Thursday, December 24, 2015

Messenger Bag Pattern Review

Guess who was lucky enough to be a pattern tester for Seamstress Erin's new messenger bag?

Moi, bien sur!



Don't you love the pattern artwork?

Erin is an indie pattern designer with a funky, fun vibe.  She designs basics with a creative twist, and provides lots of options for us to personalize a pattern and make it our own.  The Achatina bag is no exception.  This is a basic bag pattern that every seamster should have in their repetoire.  It can be interpreted in many different ways!

Have an amazing fabric you want to show off, but just can't quite see yourself wearing it as a garment?  Make an Achatina bag.  Wanting to try out machine applique, but not sure what to applique?  Erin's pattern provides cute applique options.  Need a man purse?  Achatina can easily be made of leather or canvas.

So what did I make, you ask?
I started by making a music bag for a talented young violinist I know, using the music note applique provided in the pattern.

Followed by a request for a similar bag from the violinist's teacher:

(Here we see the second bag modeled by Starry Night, cat model extraordinaire.)

These two are made from cotton blend twill and quilting cotton.  The black and white print is actually a music score.  If you make an Achatina bag from cotton or any medium weight fabric, be sure to interface the bottom,sides, and strap.

Next I went for a creative interpretation of the pattern sewn from a scrap of vegan leather:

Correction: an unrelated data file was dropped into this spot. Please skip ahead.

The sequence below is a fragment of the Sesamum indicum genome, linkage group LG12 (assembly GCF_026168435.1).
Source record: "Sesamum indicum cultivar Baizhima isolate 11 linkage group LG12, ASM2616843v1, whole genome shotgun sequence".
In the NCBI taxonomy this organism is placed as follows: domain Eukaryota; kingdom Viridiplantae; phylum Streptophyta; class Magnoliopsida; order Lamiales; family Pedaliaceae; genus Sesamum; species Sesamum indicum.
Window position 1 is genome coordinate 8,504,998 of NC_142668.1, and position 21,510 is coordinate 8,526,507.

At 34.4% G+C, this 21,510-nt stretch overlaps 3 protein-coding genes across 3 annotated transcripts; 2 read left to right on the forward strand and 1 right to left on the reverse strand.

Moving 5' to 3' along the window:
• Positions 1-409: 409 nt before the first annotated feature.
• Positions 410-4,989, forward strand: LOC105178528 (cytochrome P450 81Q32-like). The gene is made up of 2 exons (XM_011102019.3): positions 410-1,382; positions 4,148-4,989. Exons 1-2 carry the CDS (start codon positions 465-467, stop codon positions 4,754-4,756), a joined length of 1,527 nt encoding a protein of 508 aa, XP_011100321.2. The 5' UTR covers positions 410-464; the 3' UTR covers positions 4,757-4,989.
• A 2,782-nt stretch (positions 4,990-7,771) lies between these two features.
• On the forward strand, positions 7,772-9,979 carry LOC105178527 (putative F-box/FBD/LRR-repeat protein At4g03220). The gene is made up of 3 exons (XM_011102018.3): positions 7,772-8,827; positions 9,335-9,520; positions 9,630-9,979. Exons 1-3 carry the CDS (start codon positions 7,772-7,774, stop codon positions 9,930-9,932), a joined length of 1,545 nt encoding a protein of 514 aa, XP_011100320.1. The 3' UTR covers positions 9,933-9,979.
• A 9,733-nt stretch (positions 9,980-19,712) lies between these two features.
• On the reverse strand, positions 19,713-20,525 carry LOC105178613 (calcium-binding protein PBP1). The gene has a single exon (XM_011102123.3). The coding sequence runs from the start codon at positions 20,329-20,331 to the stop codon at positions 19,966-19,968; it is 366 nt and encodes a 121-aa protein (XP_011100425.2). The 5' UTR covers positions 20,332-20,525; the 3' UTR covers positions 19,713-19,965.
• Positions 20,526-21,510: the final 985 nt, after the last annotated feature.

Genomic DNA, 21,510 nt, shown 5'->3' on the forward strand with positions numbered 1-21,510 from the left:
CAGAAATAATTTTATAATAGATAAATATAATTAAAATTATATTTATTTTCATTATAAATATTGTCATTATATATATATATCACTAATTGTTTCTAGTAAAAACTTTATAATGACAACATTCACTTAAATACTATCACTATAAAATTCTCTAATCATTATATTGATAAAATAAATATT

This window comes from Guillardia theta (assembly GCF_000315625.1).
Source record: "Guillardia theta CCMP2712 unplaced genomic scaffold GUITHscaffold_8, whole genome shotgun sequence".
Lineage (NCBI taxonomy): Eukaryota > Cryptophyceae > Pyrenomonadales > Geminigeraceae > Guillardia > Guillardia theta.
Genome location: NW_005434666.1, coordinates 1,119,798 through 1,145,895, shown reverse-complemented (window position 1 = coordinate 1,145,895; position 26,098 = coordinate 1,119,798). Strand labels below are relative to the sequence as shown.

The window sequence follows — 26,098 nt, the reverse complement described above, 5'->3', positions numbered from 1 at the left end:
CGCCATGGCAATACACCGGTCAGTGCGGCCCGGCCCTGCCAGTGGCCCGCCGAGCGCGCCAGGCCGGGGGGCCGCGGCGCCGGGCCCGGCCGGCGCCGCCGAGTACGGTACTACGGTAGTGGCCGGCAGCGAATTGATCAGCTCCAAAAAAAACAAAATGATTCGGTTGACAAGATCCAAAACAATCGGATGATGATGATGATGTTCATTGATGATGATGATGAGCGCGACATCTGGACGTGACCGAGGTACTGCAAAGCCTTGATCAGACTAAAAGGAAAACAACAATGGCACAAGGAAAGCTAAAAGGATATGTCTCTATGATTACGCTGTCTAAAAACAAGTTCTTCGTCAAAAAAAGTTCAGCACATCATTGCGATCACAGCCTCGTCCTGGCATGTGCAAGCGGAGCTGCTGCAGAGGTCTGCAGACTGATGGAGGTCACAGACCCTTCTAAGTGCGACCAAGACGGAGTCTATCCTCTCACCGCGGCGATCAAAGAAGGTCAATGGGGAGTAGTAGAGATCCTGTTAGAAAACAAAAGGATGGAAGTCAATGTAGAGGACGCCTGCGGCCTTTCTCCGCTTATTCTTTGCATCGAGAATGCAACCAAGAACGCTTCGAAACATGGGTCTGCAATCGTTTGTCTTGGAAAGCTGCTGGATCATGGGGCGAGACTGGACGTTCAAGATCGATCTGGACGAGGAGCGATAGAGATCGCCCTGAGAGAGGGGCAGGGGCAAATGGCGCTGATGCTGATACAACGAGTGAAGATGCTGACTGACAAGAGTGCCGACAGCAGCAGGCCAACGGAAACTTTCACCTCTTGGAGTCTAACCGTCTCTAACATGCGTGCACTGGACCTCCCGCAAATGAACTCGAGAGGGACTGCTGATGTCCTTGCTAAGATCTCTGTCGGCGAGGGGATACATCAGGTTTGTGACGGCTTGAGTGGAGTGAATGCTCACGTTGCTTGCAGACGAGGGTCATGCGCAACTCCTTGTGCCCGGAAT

I shortened the front flap and repurposed two belts for the straps across the front.  I was surprised how easily my machine sewed through the leather, including the belts.  I used a leather needle, and heavier thread. The bottom of the straps are sewn into the seam, so one uses the buckles to open and close the bag.  Not the best for an everyday bag, so I plan to use my friend Stephanie's idea of incorporating magnetic snaps next time.  I would love to make a version from real leather.
And a peek at the lining:
The pattern is beautifully designed.  I did the home pdf print, and it pieced together quickly and smoothly.  The instructions are clear and thorough, with plenty of illustrations. Each bag takes two to three hours to make, depending on the details one chooses.

More messenger bags are definitely in my sewing future.  Erin offers bonus packs with additional applique patterns on her website, including animal, nature, travel, and other themes.  Here are a few of my favorites:


Piper needs an Eiffel Tower bag, non?

Hurrah for indie patterns!



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